Secularism in crisis, it is now time for Modi to speak out
Would Mr Modi have chosen Diwali or Holi for Good Governance Day? Undoubtedly not. So how did he dare to choose Christmas? This feels like a calculated affront to Christianity and Christians, writes Karan Thapar.columns Updated: Dec 20, 2014 21:25 IST
Are you, like me, disturbed by developments over the last two weeks? I cannot say they are proof of a deliberate attempt to undermine our constitutional commitment to secularism but they certainly seem suggestive of it. And the prime minister’s deafening and deliberate silence only adds to my concern.
First, however, the background. We’ve had a spate of Hindutva-style comments since the new government took over. The love jihad assertions we already know about. In addition, Mohan Bhagwat has claimed all Indians are Hindus, Kalraj Mishra said Hindutva is India’s identity, Sushma Swaraj asked for the Gita to be declared India’s national book and Niranjan Jyoti called those who are not Ramzadon haramzadon. In fact, you could say the prime minister started this when in June, in Parliament, he said a slave mentality of 1,200 years is still troubling India.
The issue is: Are these just innocuous and silly mistakes? Or do they reflect a communal or, at least, a non-secular mind-set? Worse, do they add up to some sort of deliberate attempt to hinduise India by changing our perception of ourselves?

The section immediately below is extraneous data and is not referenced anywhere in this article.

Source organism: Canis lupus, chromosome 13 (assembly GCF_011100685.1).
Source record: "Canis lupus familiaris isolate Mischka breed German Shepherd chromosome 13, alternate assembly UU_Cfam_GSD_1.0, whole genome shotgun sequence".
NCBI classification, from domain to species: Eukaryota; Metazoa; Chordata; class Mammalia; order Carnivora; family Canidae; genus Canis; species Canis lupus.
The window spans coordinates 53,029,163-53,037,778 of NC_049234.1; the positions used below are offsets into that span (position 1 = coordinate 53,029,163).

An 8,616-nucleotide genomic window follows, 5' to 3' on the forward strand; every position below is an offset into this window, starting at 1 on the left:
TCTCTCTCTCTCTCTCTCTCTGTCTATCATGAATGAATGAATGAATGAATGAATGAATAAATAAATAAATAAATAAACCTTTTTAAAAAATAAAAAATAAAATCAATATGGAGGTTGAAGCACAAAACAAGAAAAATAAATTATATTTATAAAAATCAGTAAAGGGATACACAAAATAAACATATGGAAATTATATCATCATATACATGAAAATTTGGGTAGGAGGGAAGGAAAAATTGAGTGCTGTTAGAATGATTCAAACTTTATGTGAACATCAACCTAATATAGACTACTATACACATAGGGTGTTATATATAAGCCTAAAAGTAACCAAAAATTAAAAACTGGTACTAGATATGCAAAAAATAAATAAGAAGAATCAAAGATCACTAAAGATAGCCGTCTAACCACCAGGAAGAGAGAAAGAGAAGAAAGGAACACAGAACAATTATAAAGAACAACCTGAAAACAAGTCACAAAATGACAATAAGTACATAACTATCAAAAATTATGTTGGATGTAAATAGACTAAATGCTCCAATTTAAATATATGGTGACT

I would have dismissed all of this had the Bajrang Bal and Dharma Jagran Manch (DJM) not launched a campaign of conversions. We now have adequate proof the 57 Muslim families converted in Agra were lured by misleading promises of BPL, aadhaar and ration cards. Though postponed, the same organisations wanted to convert 4,000 Christians and 1,000 Muslim families in Aligarh on Christmas. At least two BJP MPs, Yogi Adityanath and Satish Gautam, were to be present.
Rajeshwar Singh, the DJM’s convener, added to my concern when he said: “Aligarh was chosen because it’s time we wrest this Hindu city from Muslims.” Christmas was chosen because he wants a trial of strength between Christianity and Hinduism. “If their religion is better they can stop them … if they come to us on Christmas, its the biggest rejection of their faith” (Economic Times, 10/12).
The Dharma Jagran Manch has said its target is 200,000 conversions a year. When you set a target you can hardly claim the conversions are voluntary! A target is something you set out to achieve.
Finally, the government has decided to observe the 25th of December as Good Governance Day in honour of Atal Bihari Vajpayee and Madan Mohan Malviya. But did they forget it’s also Christmas? Or do they believe Messrs. Vajpayee and Malviya are more important than Jesus Christ?
Would Mr Modi have chosen Diwali or Holi for Good Governance Day? Undoubtedly not. So how did he dare to choose Christmas? This feels like a calculated affront to Christianity and Christians.
Now, do you see why I’m troubled? I want to believe the best of this government. I want to trust them. But in the last fortnight their actions have made it hard if not, almost, impossible.
We voted for good governance, transparency, economic growth and for a united future as Indians. Am I right in feeling all of that has taken a back seat in the last 15 days? A very different BJP has somehow emerged at the centre of the stage and is now defiantly presenting itself.
In contrast, the prime minister, who usually has so much to say, is silent. Does he approve of what’s happening? But if he’s critical of his allies and MPs why doesn’t he openly say so? Public silence can only damage his image.
Speak out, Mr Modi! We need to know where you stand.
The views expressed by the author are personal